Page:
2.50
Hdl Handle:
http://hdl.handle.net/10755/158037
Type:
Presentation
Title:
Descriptive Analysis of Montana Disaster Nurse Volunteers
Abstract:
Descriptive Analysis of Montana Disaster Nurse Volunteers
Conference Sponsor:Western Institute of Nursing
Conference Year:2006
Author:Danielson, Lianna, RN, BSN
P.I. Institution Name:Montana State University-Bozeman
Title:Graduate Student/Teaching Assistant
Contact Address:415 Lake Loop Drive, Kalispell, MT, 59901, USA
Co-Authors:Sandra W. Kuntz, PhD, RN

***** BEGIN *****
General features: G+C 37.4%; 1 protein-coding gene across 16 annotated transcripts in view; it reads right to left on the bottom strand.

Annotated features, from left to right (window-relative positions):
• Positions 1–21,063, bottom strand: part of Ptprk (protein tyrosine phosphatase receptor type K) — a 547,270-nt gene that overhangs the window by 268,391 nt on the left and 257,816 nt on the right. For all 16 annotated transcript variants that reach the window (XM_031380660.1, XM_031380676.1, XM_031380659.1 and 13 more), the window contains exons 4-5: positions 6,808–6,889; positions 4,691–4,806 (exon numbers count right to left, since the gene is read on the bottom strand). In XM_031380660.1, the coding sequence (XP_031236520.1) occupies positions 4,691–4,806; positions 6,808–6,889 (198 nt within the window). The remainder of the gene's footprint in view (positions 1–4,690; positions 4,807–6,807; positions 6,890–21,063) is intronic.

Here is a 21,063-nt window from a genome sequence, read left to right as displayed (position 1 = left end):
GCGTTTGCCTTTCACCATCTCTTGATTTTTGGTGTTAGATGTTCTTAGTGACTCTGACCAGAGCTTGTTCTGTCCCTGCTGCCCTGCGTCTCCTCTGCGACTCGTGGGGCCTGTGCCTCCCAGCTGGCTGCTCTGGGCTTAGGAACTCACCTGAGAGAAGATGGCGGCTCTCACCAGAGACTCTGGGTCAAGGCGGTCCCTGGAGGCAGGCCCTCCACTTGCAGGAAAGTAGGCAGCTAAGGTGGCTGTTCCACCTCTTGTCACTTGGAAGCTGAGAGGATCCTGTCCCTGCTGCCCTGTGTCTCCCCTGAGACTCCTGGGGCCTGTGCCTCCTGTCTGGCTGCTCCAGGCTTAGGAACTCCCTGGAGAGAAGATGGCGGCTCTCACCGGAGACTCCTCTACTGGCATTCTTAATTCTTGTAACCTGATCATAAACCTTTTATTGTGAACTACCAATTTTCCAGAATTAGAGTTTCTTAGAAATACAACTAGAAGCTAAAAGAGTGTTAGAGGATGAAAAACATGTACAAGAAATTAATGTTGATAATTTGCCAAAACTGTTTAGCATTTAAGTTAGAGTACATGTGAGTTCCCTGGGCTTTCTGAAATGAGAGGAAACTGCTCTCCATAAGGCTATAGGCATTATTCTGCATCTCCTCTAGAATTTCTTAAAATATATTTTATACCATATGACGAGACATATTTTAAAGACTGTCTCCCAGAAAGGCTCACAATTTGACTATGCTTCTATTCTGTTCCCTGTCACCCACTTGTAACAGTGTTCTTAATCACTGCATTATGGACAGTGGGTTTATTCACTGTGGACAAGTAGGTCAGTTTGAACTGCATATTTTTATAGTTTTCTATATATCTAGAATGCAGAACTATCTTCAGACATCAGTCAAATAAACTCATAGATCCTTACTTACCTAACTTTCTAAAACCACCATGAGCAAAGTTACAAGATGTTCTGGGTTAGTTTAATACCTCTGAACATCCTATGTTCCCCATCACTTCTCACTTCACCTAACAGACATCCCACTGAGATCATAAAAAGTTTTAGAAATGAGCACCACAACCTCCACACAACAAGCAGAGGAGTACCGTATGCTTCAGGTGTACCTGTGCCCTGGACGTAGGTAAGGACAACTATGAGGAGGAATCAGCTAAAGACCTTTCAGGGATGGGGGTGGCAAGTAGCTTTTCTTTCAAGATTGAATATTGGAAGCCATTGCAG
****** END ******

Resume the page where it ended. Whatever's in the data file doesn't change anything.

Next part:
Purpose/Aims: This study describes the "early adopters" of a system developed to recruit and train nurses willing to participate in a local, regional, or statewide disaster. A key component of public health disaster plans includes mass care, mass vaccine and pharmaceutical distribution clinics, and surge capacity. System partners (Montana Department of Public Health and Human Services (DPHHS), Indian Health Service, Montana Hospital Association, Montana Nurse's Association, American Red Cross of Montana, and the Montana Board of Nursing) within the state collaborated to recruit nurse volunteers and develop a sustainable database to meet staffing needs of local rural/frontier jurisdictions during events that overwhelm existing resources. Specific aims of this study were to (a) describe the "early adopte" Montana nurse volunteers by county of residence, license classification, type of experience and volunteer willingness and (b) determine "gaps" in volunteerism among nurses based on type of county (frontier, rural, urban), region (by zip code), license classification, and type of experience. Theoretical Framework: Rogers (1995) diffusion of innovations theory serves as the organizing framework for this study. The nurses, as "early adopters," demonstrated immediate response, motivation, and commitment through their willingness to be contacted for training and to help the citizens of their community in the event of a disaster. Methods: The Montana Board of Nursing distributed paper/pencil Nurse Alert System (NAS) application forms to 15,000 nurses during the 2004 re-licensure period. Nurses were provided an explanatory information sheet and given an opportunity to return the application to a post office box managed by Montana Red Cross nurse volunteers. Nurses (RN, LPN, APRN) were asked to indicate their area of specialty and specific interest in volunteerism in the event of a local, regional, or statewide disaster. The application data was entered into a secure Microsoft Word Access database. Names and identifiers were removed prior to transferring the data to SPSS for Windows for secondary data descriptive analysis of counts, frequencies, and means as well as chi square and t-tests to examine differences and trends. Results: Of the 15,000 re-licensing nurses, 1300 (8.6%) registered for inclusion in the Montana NAS. Demographic characteristics and information regarding population density area, license type, and service interests of "early adopters" of a nurse volunteer system will be shared with conference attendees. The next generation of volunteers will apply through an online registration system created by Gold Systems, Inc. of Salt Lake City and maintained in the future by Department of Public Health and Human Services. Implications: Nurse Alert Systems are in place in Georgia, Colorado, and Alaska. The hurricanes in September/October in the south point to the importance of a prepared and trained workforce. Over 33,000 health professionals volunteered through the Department of Health and Human Services sign up system after hurricane Katrina. Unfortunately, few were actually ready for deployment. There is a need for states to organize systems to pre-train and pre-register volunteers willing to contribute during and after a disaster. Reference: Rogers, E. (1995). Diffusion of innovations (4th ed.). New York: The Free Press.